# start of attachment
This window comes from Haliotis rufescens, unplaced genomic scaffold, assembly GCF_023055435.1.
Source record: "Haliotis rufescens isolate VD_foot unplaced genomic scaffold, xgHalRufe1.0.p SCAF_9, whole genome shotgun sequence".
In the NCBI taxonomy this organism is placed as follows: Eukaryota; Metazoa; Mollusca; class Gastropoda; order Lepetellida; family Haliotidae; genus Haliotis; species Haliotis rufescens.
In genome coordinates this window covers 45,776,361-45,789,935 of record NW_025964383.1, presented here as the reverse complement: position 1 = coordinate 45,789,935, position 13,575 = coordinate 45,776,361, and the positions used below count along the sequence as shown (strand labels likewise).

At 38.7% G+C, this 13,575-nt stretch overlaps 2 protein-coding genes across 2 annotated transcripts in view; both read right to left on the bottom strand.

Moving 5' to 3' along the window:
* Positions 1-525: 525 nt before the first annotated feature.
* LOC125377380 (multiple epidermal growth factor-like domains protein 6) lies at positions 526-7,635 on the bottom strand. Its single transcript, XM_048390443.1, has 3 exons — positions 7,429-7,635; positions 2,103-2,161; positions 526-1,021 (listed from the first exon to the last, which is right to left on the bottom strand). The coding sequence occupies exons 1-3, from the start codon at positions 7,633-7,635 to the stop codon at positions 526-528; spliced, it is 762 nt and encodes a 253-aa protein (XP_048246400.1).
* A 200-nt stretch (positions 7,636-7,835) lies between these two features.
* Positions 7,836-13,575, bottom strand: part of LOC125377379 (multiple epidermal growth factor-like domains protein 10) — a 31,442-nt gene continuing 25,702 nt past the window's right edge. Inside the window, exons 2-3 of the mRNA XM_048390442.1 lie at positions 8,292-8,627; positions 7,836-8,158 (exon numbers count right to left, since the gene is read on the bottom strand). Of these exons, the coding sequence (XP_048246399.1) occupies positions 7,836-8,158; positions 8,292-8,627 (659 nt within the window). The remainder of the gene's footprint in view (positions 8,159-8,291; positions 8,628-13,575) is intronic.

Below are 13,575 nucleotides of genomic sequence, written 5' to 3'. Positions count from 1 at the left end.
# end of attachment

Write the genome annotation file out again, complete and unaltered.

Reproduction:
This window comes from Haliotis rufescens, unplaced genomic scaffold, assembly GCF_023055435.1.
Source record: "Haliotis rufescens isolate VD_foot unplaced genomic scaffold, xgHalRufe1.0.p SCAF_9, whole genome shotgun sequence".
In the NCBI taxonomy this organism is placed as follows: Eukaryota; Metazoa; Mollusca; class Gastropoda; order Lepetellida; family Haliotidae; genus Haliotis; species Haliotis rufescens.
In genome coordinates this window covers 45,776,361-45,789,935 of record NW_025964383.1, presented here as the reverse complement: position 1 = coordinate 45,789,935, position 13,575 = coordinate 45,776,361, and the positions used below count along the sequence as shown (strand labels likewise).

At 38.7% G+C, this 13,575-nt stretch overlaps 2 protein-coding genes across 2 annotated transcripts in view; both read right to left on the bottom strand.

Moving 5' to 3' along the window:
* Positions 1-525: 525 nt before the first annotated feature.
* LOC125377380 (multiple epidermal growth factor-like domains protein 6) lies at positions 526-7,635 on the bottom strand. Its single transcript, XM_048390443.1, has 3 exons — positions 7,429-7,635; positions 2,103-2,161; positions 526-1,021 (listed from the first exon to the last, which is right to left on the bottom strand). The coding sequence occupies exons 1-3, from the start codon at positions 7,633-7,635 to the stop codon at positions 526-528; spliced, it is 762 nt and encodes a 253-aa protein (XP_048246400.1).
* A 200-nt stretch (positions 7,636-7,835) lies between these two features.
* Positions 7,836-13,575, bottom strand: part of LOC125377379 (multiple epidermal growth factor-like domains protein 10) — a 31,442-nt gene continuing 25,702 nt past the window's right edge. Inside the window, exons 2-3 of the mRNA XM_048390442.1 lie at positions 8,292-8,627; positions 7,836-8,158 (exon numbers count right to left, since the gene is read on the bottom strand). Of these exons, the coding sequence (XP_048246399.1) occupies positions 7,836-8,158; positions 8,292-8,627 (659 nt within the window). The remainder of the gene's footprint in view (positions 8,159-8,291; positions 8,628-13,575) is intronic.

Below are 13,575 nucleotides of genomic sequence, written 5' to 3'. Positions count from 1 at the left end.